Clubbing, by Andi Watson and Josh Howard, is a Minx graphic novel published in the US but set in rural England. (See yesterday's posting for how I found myself an owner and then reader of a preview copy.)
For the benefit of the comic's American readers, page 4 offers the following announcement, in the voice of the teenaged heroine from London:
"The coppers have nicked my corned beef hash and Yorkshire puds and bogged off down the motorway."Only problem is that three-page glossary doesn't contain entries for "coppers," "corned beef hash," or "motorway." There is a full explanation for corned beef hash inside the comic. However, since the American equivalent is "corned beef hash," I'm not sure why that was presented as an example of a British term needing translation.
Don't have a clue what I'm talking about? Consult my Lexicon on pages 147-149 to translate English slang into fluent American.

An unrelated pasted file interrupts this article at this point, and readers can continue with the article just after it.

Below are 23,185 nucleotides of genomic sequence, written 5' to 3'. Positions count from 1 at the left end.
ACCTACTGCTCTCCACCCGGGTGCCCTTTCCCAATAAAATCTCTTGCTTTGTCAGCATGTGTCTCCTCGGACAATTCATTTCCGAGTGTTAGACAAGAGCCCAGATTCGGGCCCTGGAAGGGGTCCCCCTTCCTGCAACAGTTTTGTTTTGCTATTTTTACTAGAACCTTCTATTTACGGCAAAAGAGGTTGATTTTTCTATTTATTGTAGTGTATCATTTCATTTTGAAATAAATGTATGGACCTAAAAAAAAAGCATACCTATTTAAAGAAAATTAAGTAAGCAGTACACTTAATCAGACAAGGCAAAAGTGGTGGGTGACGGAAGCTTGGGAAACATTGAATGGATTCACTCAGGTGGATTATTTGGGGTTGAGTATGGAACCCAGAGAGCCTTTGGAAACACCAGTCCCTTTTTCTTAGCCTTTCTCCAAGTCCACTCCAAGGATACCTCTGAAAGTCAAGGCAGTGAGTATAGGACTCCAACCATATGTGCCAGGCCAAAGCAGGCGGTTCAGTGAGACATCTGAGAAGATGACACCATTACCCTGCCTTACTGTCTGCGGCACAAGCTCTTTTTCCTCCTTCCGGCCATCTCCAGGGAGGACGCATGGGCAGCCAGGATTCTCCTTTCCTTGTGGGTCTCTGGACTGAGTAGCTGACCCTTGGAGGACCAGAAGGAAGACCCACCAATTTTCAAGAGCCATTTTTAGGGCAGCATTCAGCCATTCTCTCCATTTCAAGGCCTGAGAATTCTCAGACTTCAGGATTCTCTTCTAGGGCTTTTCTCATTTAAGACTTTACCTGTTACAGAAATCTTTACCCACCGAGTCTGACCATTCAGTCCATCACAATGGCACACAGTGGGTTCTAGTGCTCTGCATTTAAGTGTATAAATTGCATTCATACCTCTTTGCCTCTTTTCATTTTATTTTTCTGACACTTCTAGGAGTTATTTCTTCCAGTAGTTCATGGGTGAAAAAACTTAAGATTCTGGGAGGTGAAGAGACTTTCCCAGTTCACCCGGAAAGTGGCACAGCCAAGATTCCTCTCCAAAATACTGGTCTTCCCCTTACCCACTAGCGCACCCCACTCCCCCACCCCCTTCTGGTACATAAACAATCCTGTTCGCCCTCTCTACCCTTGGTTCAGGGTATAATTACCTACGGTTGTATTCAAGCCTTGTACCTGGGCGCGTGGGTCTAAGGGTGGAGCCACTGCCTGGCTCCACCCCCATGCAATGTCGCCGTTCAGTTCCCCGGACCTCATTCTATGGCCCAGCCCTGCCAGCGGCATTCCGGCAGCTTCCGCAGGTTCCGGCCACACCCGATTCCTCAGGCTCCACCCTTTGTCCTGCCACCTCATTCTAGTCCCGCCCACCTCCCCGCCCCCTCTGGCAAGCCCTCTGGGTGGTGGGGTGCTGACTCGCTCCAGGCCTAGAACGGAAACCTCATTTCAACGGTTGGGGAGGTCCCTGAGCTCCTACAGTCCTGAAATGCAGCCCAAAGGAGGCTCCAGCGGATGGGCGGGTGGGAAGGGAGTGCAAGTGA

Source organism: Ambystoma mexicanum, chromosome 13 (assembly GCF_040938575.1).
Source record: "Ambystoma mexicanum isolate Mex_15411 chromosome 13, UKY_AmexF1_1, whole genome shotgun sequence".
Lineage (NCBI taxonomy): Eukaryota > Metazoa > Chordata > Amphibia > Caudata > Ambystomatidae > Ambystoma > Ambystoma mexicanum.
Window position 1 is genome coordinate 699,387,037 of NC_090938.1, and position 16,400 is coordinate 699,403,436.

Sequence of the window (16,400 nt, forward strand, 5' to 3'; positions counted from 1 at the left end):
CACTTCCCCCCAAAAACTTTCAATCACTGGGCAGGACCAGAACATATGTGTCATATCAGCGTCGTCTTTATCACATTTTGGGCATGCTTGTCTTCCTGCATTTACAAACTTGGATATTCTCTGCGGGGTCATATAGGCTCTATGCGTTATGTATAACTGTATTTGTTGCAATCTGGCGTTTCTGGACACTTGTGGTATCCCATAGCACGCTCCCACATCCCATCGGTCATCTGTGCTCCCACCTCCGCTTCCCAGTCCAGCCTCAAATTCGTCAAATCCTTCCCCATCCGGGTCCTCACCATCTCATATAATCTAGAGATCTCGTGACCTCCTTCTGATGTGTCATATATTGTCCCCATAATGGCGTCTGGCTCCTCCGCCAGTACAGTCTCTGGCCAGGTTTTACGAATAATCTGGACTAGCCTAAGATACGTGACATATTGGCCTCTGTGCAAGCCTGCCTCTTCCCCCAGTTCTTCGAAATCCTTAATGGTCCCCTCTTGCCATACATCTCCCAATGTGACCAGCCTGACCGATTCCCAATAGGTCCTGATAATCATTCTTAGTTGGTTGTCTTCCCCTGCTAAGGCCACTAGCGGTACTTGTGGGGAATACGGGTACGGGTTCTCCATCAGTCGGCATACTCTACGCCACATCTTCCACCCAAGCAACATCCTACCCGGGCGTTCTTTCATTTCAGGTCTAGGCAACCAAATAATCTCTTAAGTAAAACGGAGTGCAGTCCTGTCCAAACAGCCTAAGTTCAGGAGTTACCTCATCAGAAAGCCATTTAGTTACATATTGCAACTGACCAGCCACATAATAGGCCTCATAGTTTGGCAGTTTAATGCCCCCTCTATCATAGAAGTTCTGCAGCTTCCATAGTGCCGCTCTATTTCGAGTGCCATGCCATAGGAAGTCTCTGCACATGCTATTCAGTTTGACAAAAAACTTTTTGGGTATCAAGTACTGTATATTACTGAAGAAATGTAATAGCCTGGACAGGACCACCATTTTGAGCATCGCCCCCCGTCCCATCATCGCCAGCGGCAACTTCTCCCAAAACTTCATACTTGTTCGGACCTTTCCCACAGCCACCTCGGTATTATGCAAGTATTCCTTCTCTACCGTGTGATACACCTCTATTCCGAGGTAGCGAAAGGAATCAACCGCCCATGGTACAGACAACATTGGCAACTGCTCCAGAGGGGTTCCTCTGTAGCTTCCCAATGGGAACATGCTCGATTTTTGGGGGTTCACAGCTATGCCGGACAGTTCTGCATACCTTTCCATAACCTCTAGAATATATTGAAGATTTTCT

The lexicon does include such opaque Britishisms as "Butlins" (old-fashioned holiday camp), "top herself" (commit suicide), and "Wellies" (rubber boots). There are also useful cultural references: Glastonbury, F1, Ruskin. (I suppose the closest Yankee equivalents to those would be Woodstock, NASCAR, and Emerson.)
But the Clubbing lexicon also includes several terms that, while they have their roots in British culture, should be familiar to most Americans: bedlam, bonkers, namby-pamby. And there are a few terms that aren't particularly British at all, and appear in any dictionary: septuagenarians, compost, frock.
Meanwhile, the glossary doesn't include several true Britishisms that appear in the comic, such as:
- pensioners - senior citizens
- paper round - paper route
- nobby-no-mates - someone with no friends
- Laura Davies - English golfer on the women's tour since 1988
- kippers - bony breakfast fish (see Sir Salman Rushdie's The Satanic Verses)
If you want to see that plot played out for far more laughs, action, and emotion, I heartily recommend the movie Hot Fuzz.